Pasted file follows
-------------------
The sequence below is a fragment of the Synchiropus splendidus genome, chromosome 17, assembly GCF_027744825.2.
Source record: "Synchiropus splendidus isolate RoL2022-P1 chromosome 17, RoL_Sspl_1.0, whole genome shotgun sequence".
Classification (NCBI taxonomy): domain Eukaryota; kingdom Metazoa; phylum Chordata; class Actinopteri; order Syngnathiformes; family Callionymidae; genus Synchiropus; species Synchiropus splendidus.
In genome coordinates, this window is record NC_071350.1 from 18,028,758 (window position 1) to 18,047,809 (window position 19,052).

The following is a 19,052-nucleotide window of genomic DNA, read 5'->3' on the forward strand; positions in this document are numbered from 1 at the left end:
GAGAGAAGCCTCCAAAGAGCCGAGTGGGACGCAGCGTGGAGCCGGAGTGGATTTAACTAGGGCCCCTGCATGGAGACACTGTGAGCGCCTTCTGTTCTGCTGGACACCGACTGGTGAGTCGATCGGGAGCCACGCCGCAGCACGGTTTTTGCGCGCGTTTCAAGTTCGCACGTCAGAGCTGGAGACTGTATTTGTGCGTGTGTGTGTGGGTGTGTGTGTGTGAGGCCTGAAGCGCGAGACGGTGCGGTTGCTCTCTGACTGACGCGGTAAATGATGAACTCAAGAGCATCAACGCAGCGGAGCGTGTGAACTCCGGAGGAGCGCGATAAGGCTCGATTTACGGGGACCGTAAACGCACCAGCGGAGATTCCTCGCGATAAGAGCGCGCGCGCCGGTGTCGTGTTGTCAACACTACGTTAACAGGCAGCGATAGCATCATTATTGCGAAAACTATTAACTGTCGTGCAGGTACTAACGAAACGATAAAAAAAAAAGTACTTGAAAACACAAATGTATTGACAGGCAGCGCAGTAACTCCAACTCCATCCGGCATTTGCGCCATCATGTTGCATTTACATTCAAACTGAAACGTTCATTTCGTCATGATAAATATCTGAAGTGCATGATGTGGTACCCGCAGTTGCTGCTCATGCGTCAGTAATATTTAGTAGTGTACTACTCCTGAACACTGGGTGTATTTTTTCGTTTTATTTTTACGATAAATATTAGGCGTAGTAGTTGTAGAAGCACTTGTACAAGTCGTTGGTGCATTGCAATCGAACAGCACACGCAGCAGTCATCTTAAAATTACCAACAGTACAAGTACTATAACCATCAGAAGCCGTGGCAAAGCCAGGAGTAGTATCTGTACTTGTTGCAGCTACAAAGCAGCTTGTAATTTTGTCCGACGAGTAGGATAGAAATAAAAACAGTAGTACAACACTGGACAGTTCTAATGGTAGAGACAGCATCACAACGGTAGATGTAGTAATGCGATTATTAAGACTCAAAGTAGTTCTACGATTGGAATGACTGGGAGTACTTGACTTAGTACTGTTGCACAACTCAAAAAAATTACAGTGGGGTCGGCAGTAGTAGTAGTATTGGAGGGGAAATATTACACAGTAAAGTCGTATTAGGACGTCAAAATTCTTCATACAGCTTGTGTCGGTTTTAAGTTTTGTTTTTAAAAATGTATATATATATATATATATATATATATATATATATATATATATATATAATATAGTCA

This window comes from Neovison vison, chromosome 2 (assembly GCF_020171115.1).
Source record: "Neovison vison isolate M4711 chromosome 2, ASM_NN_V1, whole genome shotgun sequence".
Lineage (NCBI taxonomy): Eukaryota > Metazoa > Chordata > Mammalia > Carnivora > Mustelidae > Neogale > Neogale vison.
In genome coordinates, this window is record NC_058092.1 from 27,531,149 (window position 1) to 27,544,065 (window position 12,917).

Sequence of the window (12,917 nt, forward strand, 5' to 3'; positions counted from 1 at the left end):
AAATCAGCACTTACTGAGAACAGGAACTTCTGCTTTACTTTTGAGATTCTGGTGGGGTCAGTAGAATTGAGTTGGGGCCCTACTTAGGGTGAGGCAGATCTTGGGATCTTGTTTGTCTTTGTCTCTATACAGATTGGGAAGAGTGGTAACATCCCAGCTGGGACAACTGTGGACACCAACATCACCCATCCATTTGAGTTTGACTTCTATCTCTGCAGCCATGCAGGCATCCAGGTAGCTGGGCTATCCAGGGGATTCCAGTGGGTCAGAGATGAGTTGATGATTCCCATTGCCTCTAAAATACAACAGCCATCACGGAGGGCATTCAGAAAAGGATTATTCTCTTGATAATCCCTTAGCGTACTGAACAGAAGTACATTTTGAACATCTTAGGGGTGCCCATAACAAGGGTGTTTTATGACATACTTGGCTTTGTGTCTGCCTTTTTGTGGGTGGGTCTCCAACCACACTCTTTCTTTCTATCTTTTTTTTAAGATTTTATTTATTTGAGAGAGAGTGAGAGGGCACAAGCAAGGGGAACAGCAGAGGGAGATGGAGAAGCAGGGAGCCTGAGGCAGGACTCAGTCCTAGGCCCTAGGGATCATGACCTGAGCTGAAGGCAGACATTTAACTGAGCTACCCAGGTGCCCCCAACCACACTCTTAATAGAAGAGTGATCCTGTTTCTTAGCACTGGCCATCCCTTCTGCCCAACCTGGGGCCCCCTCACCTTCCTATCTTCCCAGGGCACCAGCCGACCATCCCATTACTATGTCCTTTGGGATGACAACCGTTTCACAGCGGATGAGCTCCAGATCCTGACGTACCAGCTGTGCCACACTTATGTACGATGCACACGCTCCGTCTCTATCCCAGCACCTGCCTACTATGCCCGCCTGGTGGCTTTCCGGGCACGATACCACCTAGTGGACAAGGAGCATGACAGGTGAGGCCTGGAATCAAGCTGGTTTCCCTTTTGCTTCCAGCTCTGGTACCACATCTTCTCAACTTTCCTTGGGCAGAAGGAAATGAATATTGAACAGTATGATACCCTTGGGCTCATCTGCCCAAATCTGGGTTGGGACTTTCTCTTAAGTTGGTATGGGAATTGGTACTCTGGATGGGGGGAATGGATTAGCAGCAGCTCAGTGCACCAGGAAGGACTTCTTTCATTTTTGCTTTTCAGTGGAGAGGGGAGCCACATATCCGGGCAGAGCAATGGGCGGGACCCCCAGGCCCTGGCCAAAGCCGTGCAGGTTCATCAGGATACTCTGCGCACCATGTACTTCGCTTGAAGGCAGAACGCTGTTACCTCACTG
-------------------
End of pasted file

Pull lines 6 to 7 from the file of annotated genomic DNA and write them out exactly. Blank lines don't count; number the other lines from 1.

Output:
GAGAGAAGCCTCCAAAGAGCCGAGTGGGACGCAGCGTGGAGCCGGAGTGGATTTAACTAGGGCCCCTGCATGGAGACACTGTGAGCGCCTTCTGTTCTGCTGGACACCGACTGGTGAGTCGATCGGGAGCCACGCCGCAGCACGGTTTTTGCGCGCGTTTCAAGTTCGCACGTCAGAGCTGGAGACTGTATTTGTGCGTGTGTGTGTGGGTGTGTGTGTGTGAGGCCTGAAGCGCGAGACGGTGCGGTTGCTCTCTGACTGACGCGGTAAATGATGAACTCAAGAGCATCAACGCAGCGGAGCGTGTGAACTCCGGAGGAGCGCGATAAGGCTCGATTTACGGGGACCGTAAACGCACCAGCGGAGATTCCTCGCGATAAGAGCGCGCGCGCCGGTGTCGTGTTGTCAACACTACGTTAACAGGCAGCGATAGCATCATTATTGCGAAAACTATTAACTGTCGTGCAGGTACTAACGAAACGATAAAAAAAAAAGTACTTGAAAACACAAATGTATTGACAGGCAGCGCAGTAACTCCAACTCCATCCGGCATTTGCGCCATCATGTTGCATTTACATTCAAACTGAAACGTTCATTTCGTCATGATAAATATCTGAAGTGCATGATGTGGTACCCGCAGTTGCTGCTCATGCGTCAGTAATATTTAGTAGTGTACTACTCCTGAACACTGGGTGTATTTTTTCGTTTTATTTTTACGATAAATATTAGGCGTAGTAGTTGTAGAAGCACTTGTACAAGTCGTTGGTGCATTGCAATCGAACAGCACACGCAGCAGTCATCTTAAAATTACCAACAGTACAAGTACTATAACCATCAGAAGCCGTGGCAAAGCCAGGAGTAGTATCTGTACTTGTTGCAGCTACAAAGCAGCTTGTAATTTTGTCCGACGAGTAGGATAGAAATAAAAACAGTAGTACAACACTGGACAGTTCTAATGGTAGAGACAGCATCACAACGGTAGATGTAGTAATGCGATTATTAAGACTCAAAGTAGTTCTACGATTGGAATGACTGGGAGTACTTGACTTAGTACTGTTGCACAACTCAAAAAAATTACAGTGGGGTCGGCAGTAGTAGTAGTATTGGAGGGGAAATATTACACAGTAAAGTCGTATTAGGACGTCAAAATTCTTCATACAGCTTGTGTCGGTTTTAAGTTTTGTTTTTAAAAATGTATATATATATATATATATATATATATATATATATATATATATATATAATATAGTCA

This window comes from Neovison vison, chromosome 2 (assembly GCF_020171115.1).